- Paperback: 640 pages
- Publisher: Knopf; Expanded ed. edition (Sept. 2 2003)
- Language: English
- ISBN-10: 0375710329
- ISBN-13: 978-0375710322
- Product Dimensions: 21.8 x 3.6 x 29.1 cm
- Shipping Weight: 2.3 Kg
- Average Customer Review: 15 customer reviews
- Amazon Bestsellers Rank: #33,190 in Books (See Top 100 in Books)
New York: An Illustrated History Paperback – Sep 2 2003
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There are a million stories in the wicked city, and New York: An Illustrated History contains hundreds of them. From its 17th-century beginnings as a small Dutch colony on the far edge of an empire to its late-20th-century status as one of the world's greatest cities, New York has been home to millions of fascinating people. Take, for example, Edward Hyde, royal governor of New York from 1702 to 1708. Hyde, cousin of Queen Anne, was heartily disliked by the colonists--in part because he was reputed to dress in women's clothing ("I represent a woman, and ought in all respects to resemble her as faithfully as I can," Hyde was reported to have said). Or Al Smith, son of immigrants, a day laborer, who worked his way up the political ladder and eventually became Governor of New York. Or Rosie Safran, a seamstress who survived the horrible fire that claimed 146 of her coworkers at the Triangle shirtwaist factory.
PBS darling Ric Burns (brother of Ken) teamed up with James Sanders and Lisa Ades to produce this spectacular volume and the accompanying 12-hour series. Some 500 illustrations enhance the narrative, while essays by and interviews with prominent New Yorkers-- Robert A. Caro, Carol Berkin, and David Levering Lewis among them--highlight their visions of the metropolis, past and present. New Yorkers or not, readers will enjoy stories of how the city grew and changed over time--such as in 1699, when the old Dutch city wall was torn down and a later-to-be-famous street laid out in its place; or in a 10-day period in 1930, when 14 new floors of the Empire State Building were erected. Along the way, the authors debunk a few myths: the Dutch didn't really pay only $24 for Manhattan, and no immigrant's name was known to have been changed by the Ellis Island inspectors--though the ships' manifests they were consulting may have been incorrect.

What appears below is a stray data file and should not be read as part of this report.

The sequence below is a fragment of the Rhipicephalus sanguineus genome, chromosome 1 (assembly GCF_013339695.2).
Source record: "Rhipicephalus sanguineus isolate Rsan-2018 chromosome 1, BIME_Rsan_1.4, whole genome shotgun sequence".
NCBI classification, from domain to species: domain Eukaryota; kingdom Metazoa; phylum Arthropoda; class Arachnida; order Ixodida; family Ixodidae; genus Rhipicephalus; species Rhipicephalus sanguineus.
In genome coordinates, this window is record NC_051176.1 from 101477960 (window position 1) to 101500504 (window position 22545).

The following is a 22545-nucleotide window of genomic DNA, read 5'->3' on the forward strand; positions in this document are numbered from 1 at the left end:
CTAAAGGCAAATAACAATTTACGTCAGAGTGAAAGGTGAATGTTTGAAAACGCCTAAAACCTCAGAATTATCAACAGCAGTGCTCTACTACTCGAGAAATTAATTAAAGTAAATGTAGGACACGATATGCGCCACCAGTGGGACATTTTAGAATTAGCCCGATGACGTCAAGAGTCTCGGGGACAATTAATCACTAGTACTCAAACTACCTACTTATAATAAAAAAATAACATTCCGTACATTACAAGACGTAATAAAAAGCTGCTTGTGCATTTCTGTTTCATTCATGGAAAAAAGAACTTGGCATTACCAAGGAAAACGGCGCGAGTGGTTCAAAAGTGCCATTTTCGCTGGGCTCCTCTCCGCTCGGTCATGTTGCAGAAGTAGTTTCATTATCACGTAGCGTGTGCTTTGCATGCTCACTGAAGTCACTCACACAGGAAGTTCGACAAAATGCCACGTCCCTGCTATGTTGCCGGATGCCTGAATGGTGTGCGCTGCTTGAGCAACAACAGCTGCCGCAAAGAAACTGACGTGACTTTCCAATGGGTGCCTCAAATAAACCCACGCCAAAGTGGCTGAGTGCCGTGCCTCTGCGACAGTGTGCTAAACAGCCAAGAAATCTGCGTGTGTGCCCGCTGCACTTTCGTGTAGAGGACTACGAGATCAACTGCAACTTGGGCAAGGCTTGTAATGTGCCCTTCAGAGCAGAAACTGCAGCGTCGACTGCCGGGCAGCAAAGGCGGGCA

Burns and company are clearly enamored of New York, seeing it as "the ultimate city of dreaming and desire, a place of passage and transformation, of possibility and exchange, of mingled cultures and identities." They also see New York, with all its ups, downs, problems, and triumphs, as a microcosm of the modern world. Lavish, thorough, and pleasantly warm, New York: An Illustrated History reminds us that, yes, it's a wonderful town. --Sunny Delaney --This text refers to an out of print or unavailable edition of this title.
From Publishers Weekly
A companion to an upcoming PBS series, this lavishly illustrated history is an engaging and intelligent work in its own right, presenting a coherent overview without ever glossing over thorny historical or political questions. By supplementing their well-researched text with photographs, paintings, newspaper headlines and interviews with historians and social critics, Burns (The Civil War, with Ken Burns) and Sanders have produced a volume that is as attractive as it is perceptive. Arranged chronologically, the book manages to capture some of the diverse elementsAsuch as the immigrant communities, labor unrest, traditional and avant-garde cultures, crime and architecture, among other factorsAthat continue to play important roles in the city's evolution. For example, the section on Greenwich Village, "The Republic of Washington Square," contains a succinct history of the area as a cultural engine, with rare photographs and illuminating quotes from Edmund Wilson and Floyd Dell. The section on the Harlem Renaissance provides a comprehensive analysis of the movement's development and importance, aptly illustrated and contextualized with an interview with David Levering Lewis. Burns and Sanders have successfully marshaled a huge amount of material into a format that is informative and highly entertaining. BOMC History Book Club selection. (Nov.) Cahners Business Information.